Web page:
This post is third in a series on using Confluence as a Business Intelligence tool.

Nothing compares to a chart for quickly conveying rich, multivariate comparative data. Confluence comes with several types of charts, each of which has many formatting options that let you present your data in cool and powerful ways.

Out of the box, {chart} can produce these charts and more:


In the previous section of this guide, we looked at getting your data onto a page. In this section you’ll learn how to present that data visually with charts.

The {chart} macro renders data from tables into chart graphics. Before you can chart anything, you need to get your data into tables as described in the previous section. We typically use {sql} to extract data into tables, then wrap those tables in {chart} to produce charts. Remember, the output of the {sql} macro is just an ordinary table in the wiki. As far as Confluence is concerned, a table and the output of {sql} are the exact same thing.


Confluence lets you fine-tune your charts by specifying additional parameters to the {chart} macro. We won’t describe every single parameter to {chart} here, just the ones that we use most often. For the detail, see the Chart macro documentation.


It’s natural to orient your tables vertically, especially if you’re using SQL to retrieve your data. When you do this, you’ll need to use the dataOrientation=vertical parameter to tell Confluence how to read the table.



By default, Confluence makes charts 300 pixels high by 300 pixels wide, which isn’t usually the size you want. You can override this using the height and width parameters.


Colors and Shapes

{chart} comes with a default set of series colors that work well enough in most cases. If you need to, though, you can override the defaults and specify which HTML colors you want to use instead.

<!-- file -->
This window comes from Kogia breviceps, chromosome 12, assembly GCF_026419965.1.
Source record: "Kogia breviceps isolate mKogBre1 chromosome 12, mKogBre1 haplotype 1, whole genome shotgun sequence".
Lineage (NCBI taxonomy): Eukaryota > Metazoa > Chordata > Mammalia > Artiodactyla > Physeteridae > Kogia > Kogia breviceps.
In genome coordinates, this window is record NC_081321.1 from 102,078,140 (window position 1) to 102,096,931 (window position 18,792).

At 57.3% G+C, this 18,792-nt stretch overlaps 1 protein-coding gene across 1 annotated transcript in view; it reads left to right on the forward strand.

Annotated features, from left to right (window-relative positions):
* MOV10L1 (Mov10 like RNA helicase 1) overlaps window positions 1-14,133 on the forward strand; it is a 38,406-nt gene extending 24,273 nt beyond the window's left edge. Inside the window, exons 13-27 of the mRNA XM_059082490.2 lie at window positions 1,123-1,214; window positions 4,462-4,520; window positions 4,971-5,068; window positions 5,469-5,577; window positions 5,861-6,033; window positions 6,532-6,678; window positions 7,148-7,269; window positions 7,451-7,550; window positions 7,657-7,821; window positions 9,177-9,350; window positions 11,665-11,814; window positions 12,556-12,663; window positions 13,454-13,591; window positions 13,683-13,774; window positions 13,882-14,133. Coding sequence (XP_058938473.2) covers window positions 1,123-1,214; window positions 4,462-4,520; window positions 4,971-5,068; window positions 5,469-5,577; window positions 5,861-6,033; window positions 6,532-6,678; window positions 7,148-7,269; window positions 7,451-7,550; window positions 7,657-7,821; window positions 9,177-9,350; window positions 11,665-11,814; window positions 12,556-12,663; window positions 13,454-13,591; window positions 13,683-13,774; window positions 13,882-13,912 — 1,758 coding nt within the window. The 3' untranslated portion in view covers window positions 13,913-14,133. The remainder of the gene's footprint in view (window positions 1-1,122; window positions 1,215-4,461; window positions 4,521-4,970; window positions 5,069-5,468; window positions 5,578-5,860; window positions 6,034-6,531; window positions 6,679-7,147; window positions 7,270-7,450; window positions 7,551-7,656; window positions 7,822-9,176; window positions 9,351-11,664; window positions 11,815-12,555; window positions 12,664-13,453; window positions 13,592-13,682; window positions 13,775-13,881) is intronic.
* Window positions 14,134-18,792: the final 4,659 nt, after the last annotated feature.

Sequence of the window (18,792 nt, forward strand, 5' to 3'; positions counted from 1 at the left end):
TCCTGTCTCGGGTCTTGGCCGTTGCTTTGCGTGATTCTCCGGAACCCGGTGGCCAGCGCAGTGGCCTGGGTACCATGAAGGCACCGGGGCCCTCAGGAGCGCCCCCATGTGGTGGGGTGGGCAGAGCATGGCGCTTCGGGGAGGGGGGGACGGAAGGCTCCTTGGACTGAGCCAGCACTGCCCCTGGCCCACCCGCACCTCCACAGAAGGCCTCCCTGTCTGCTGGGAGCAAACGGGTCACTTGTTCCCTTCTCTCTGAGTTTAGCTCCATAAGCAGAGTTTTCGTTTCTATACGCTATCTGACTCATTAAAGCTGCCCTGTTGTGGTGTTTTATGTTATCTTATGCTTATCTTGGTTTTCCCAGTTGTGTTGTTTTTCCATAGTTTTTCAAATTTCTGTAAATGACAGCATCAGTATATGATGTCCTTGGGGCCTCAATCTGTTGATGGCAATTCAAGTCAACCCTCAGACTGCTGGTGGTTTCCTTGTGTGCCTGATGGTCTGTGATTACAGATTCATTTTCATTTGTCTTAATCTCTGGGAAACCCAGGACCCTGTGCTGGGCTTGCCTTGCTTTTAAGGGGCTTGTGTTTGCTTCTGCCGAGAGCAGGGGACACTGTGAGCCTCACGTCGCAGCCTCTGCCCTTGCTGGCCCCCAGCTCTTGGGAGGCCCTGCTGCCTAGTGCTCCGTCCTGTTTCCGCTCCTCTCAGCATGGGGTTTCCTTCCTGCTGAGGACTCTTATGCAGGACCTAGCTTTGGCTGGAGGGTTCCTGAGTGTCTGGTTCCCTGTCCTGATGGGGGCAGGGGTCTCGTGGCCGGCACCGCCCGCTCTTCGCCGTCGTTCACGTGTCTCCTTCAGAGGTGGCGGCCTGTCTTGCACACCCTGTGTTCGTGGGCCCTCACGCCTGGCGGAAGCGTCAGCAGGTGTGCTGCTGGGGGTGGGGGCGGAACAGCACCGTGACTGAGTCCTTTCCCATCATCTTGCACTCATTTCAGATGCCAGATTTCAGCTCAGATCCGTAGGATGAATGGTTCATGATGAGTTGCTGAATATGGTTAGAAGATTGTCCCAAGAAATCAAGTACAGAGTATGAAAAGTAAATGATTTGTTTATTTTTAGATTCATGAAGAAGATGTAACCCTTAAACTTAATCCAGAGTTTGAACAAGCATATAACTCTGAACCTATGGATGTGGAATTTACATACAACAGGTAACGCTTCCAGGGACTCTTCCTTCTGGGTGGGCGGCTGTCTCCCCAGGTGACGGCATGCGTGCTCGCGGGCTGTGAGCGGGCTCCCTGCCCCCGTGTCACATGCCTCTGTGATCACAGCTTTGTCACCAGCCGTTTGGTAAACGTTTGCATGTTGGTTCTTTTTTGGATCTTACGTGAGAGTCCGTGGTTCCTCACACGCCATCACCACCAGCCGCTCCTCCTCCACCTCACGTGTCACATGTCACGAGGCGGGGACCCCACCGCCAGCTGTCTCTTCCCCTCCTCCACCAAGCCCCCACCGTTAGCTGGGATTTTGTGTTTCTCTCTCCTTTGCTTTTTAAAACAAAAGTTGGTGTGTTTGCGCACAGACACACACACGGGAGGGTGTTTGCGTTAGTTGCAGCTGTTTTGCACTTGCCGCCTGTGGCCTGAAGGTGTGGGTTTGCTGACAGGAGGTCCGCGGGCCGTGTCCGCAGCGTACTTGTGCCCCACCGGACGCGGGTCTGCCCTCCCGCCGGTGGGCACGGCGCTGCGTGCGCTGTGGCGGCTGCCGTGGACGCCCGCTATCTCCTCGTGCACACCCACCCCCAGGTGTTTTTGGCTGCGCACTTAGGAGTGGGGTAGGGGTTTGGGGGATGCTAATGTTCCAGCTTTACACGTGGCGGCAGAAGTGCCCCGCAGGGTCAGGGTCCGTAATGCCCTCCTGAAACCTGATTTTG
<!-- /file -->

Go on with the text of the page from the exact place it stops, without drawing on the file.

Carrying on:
The line chart by default displays shapes at each data point. If you want to turn this off, you can use the showShapes=false parameter.


Labels and Legends

You might have noticed that there are no y-axis labels in the charts above, so there’s no way to tell if the values represent units, dollars or little colored stones. Fortunately, labeling axes is easy – just add yLabel or xLabel parameters to your {chart} macro.


If the legend is unneeded (often the case in a single-series chart), you can remove it by specifying legend=false. If your labels are too crowded, adjust them as you see fit with the categoryLabelPosition parameter.

Scale and Units

You can contol the vertical range of the chart using the rangeAxisLowerBound and rangeAxisUpperBound parameters.

Confluence picks a default “tick unit” based on the scale of the data and draws lines at each tick. You can override this and specify a manual tick unit with rangeAxisTickUnit.


You can exercise the same control over the horizontal axis with the domainAxisLowerBound, domainAxisUpperBound and domainAxisTickUnit parameters.

Multiple Sets of Data, One Chart

One of the hidden gems of {chart} is that it can wrap several sets of results into one graphic. Remember, all {chart} does is interpret tables and render them into charts. {chart} doesn’t care if you give it one table or several: If the domain values are the same, it’s smart enough to stitch the series together as of they were all in one table. This gives you an easy way to “bundle up” what might be disparate and complicated data series into a single visualization.

Here’s an example: Say we’re querying an accounts system to produce this sales table:


What if you wanted to chart this data alongside stock data from an inventory system?


As long as the domain axis values (in this case, the dates) are the same, {chart} will treat these series as if they were in the same table. For example:


We used the color parameter to assign similar colors to related series, making visual comparisons easy – a neat trick.

Want to know more? In the online version of this HOWTO, we cover more chart options, more formatting capabilities and the high-OMG-factor {deck} macro, which lets you stack charts and tables on top of each other and flip through them in a nifty tabbed interface.

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